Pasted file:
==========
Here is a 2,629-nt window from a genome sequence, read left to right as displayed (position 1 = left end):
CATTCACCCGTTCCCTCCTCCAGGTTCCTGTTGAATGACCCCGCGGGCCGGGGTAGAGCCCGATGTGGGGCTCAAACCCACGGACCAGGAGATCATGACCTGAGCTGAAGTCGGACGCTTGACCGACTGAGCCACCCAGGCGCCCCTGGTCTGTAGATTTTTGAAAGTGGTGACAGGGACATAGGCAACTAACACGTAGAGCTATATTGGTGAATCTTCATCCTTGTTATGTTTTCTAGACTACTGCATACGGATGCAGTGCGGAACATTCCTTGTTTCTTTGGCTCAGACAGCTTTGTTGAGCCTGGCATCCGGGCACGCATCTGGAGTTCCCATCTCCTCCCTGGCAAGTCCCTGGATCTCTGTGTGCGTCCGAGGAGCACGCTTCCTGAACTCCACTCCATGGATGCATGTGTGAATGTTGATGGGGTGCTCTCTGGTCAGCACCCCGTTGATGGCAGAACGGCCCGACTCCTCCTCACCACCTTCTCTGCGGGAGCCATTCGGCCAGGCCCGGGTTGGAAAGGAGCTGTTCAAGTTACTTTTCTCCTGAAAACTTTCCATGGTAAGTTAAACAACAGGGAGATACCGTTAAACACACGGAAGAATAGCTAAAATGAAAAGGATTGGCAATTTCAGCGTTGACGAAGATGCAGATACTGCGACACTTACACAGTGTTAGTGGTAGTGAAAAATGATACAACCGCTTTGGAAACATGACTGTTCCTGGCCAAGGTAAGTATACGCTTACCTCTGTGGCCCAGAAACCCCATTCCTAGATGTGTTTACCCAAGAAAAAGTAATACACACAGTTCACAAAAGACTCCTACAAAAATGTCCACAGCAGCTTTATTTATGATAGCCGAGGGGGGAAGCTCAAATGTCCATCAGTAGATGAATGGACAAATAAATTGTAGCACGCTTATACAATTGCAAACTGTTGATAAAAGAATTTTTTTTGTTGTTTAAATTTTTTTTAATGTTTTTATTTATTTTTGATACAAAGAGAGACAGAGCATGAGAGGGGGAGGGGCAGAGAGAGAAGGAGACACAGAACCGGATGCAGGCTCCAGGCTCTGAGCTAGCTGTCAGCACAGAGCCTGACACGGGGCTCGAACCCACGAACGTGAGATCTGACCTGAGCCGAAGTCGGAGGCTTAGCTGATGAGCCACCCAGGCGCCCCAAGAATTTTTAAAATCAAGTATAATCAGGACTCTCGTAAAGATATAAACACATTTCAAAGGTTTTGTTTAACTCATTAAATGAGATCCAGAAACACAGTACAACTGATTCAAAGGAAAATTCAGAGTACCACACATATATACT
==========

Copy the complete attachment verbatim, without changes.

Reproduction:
Here is a 2,629-nt window from a genome sequence, read left to right as displayed (position 1 = left end):
CATTCACCCGTTCCCTCCTCCAGGTTCCTGTTGAATGACCCCGCGGGCCGGGGTAGAGCCCGATGTGGGGCTCAAACCCACGGACCAGGAGATCATGACCTGAGCTGAAGTCGGACGCTTGACCGACTGAGCCACCCAGGCGCCCCTGGTCTGTAGATTTTTGAAAGTGGTGACAGGGACATAGGCAACTAACACGTAGAGCTATATTGGTGAATCTTCATCCTTGTTATGTTTTCTAGACTACTGCATACGGATGCAGTGCGGAACATTCCTTGTTTCTTTGGCTCAGACAGCTTTGTTGAGCCTGGCATCCGGGCACGCATCTGGAGTTCCCATCTCCTCCCTGGCAAGTCCCTGGATCTCTGTGTGCGTCCGAGGAGCACGCTTCCTGAACTCCACTCCATGGATGCATGTGTGAATGTTGATGGGGTGCTCTCTGGTCAGCACCCCGTTGATGGCAGAACGGCCCGACTCCTCCTCACCACCTTCTCTGCGGGAGCCATTCGGCCAGGCCCGGGTTGGAAAGGAGCTGTTCAAGTTACTTTTCTCCTGAAAACTTTCCATGGTAAGTTAAACAACAGGGAGATACCGTTAAACACACGGAAGAATAGCTAAAATGAAAAGGATTGGCAATTTCAGCGTTGACGAAGATGCAGATACTGCGACACTTACACAGTGTTAGTGGTAGTGAAAAATGATACAACCGCTTTGGAAACATGACTGTTCCTGGCCAAGGTAAGTATACGCTTACCTCTGTGGCCCAGAAACCCCATTCCTAGATGTGTTTACCCAAGAAAAAGTAATACACACAGTTCACAAAAGACTCCTACAAAAATGTCCACAGCAGCTTTATTTATGATAGCCGAGGGGGGAAGCTCAAATGTCCATCAGTAGATGAATGGACAAATAAATTGTAGCACGCTTATACAATTGCAAACTGTTGATAAAAGAATTTTTTTTGTTGTTTAAATTTTTTTTAATGTTTTTATTTATTTTTGATACAAAGAGAGACAGAGCATGAGAGGGGGAGGGGCAGAGAGAGAAGGAGACACAGAACCGGATGCAGGCTCCAGGCTCTGAGCTAGCTGTCAGCACAGAGCCTGACACGGGGCTCGAACCCACGAACGTGAGATCTGACCTGAGCCGAAGTCGGAGGCTTAGCTGATGAGCCACCCAGGCGCCCCAAGAATTTTTAAAATCAAGTATAATCAGGACTCTCGTAAAGATATAAACACATTTCAAAGGTTTTGTTTAACTCATTAAATGAGATCCAGAAACACAGTACAACTGATTCAAAGGAAAATTCAGAGTACCACACATATATACT